1. Counsel moves that this Court should declare Section 5(2)(d) of the Puniab Court of Wards Act (II of 1903), hereinafter referred to as the Act, void and 'ultra vires' of the Constitution of India and the continuance of the Superintendence of the estate of, the petitioner Raja Harmahendra Singh of Dada Siba by the Court of Wards as malicious, illegal and without jurisdiction. He also prays for the issue of a writ of 'certiorari' or any other appropriate writ of cancelling the notification issued on 31st August 1949, as a result of which the Court of Wards assumed superintendence of the estate of the petitioner and for a mandamus directing the restoration to the petitioner of the estate. Rule was issued on 9th November 1951 by my Lord the Chief Justice.
2. The petitioner is the owner of the estate of Dada Siba in the district of Kangra, In 1933 the estate was taken over by the Court of Wards during the minority of the petitioner and was managed and administered by them. In 1945 the petitioner attained majority and the estate was released from the superintendence of the Court of Wards. The petition alleges that after the estate was restored to the petitioner he effected substantial improvements, that in April 1945 he was 'roped in and persuaded' by the late . Maharaja of Kapurthala to gd into a marriage ceremony with Usha his granddaughter', that the lady whom the petitioner was to marry was unwilling to marry him and the marriage was forced on her, that in 1946 the wife Usha
'set up the birth of a son and in 1947 she began to carry on intrigues with the help of the district officials of Kangra to foist the aforesaid child on the petitioner and his estate,'
that it was as a result of these intrigues that the Deputy Commissioner recommended to Government to take over superintendence of the estate but this was not agreed to by Government, that in January 1949 the petitioner was implicated in a murder case although there was no evidence against him, that the petitioner was discharged on 6th December 1949, that during the time that the case was going on against him and he was in custody certain reports were made to the Government with regard to illegal felling of trees from the petitioner's forests, that the petitioner was asked by the district officials to apply for his estate being brought under the Court of Wards but he refused to do so, and that on 31 August 1949, the Court of Wards illegally assumed superintendence of the entire estate of the petitioner.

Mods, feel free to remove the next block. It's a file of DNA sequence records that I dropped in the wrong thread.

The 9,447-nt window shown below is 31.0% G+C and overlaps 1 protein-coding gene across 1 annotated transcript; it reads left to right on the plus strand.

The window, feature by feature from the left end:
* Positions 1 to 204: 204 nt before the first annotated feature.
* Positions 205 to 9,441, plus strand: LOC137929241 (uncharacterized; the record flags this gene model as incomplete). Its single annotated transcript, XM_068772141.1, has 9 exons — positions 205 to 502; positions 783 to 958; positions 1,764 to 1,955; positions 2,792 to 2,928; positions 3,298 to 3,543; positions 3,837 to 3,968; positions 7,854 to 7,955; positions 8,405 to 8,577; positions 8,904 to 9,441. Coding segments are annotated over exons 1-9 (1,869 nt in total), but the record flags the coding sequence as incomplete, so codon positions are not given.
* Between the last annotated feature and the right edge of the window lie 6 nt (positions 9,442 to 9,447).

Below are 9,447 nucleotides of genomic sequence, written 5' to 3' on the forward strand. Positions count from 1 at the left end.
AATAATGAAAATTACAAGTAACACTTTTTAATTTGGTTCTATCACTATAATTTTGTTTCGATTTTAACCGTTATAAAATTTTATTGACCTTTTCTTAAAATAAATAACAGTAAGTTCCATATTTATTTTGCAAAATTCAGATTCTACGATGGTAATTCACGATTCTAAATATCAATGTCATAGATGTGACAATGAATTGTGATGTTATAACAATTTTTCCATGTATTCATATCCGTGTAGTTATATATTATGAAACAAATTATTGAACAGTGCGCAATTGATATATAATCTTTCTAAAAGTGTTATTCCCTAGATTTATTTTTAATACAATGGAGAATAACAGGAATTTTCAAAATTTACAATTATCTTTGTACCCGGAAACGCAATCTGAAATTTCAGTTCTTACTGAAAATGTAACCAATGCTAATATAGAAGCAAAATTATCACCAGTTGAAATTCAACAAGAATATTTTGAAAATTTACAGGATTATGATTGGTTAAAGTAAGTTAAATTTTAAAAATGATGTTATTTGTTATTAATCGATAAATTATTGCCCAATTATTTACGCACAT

The petitioner goes on to allege that this action was malicious which is apparent from the letters of the Tahsildar of Dehra dated 7th July 1950 and 19th July 1950. The Tahsildar called upon him to state whether he was prepared to make a compromise with his wife Usha Devi and also whether he was agreeable to pay her suitable allowance and not to banish Tikka Barjindar Singh, son of Usha Devi. It is further alleged in the petition that the assumption of superintendence by, the Court of Wards under Section 5(2) (d) of the Act was illegal as the section' had no application to the facts and circumstances of the case, that the clause is repugnant to the fundamental rights of the petitioner as guaranteed under Article 19(1)(f) of the Constitution of India and is void under Article 13(1) of the Constitution of India. He goes on to make other allegations which are not relevant to this case.
3. The allegations of 'mala fides' are denied by the opposite party. They state that the Deputy Commissioner recommended the assumption of the estate of the petitioner under the superintendence of the Court of Wards as he was unable to manage his estate and was likely to dissipate his property and had entered upon a course of wasteful extravagance, that the petitioner was accused of abetment of murder and during his detention in Jail people were felling timber on his land and removing the same. The respondents deny that any pressure was brought on the petitioner but give as the reasons for taking over the estate that he purchased property in the name of his second wife Suraj Devi who is described as 'his cousin sister', that he was neglecting his property and making undue exactions from his tenants, that he was not paying allowances to his dependents and had even refused to perform the last rites of his real mother. As I have said allegations of malice, illegality, want of jurisdiction, of justification and of 'bona fides' on the part of the executive are denied by the respondents.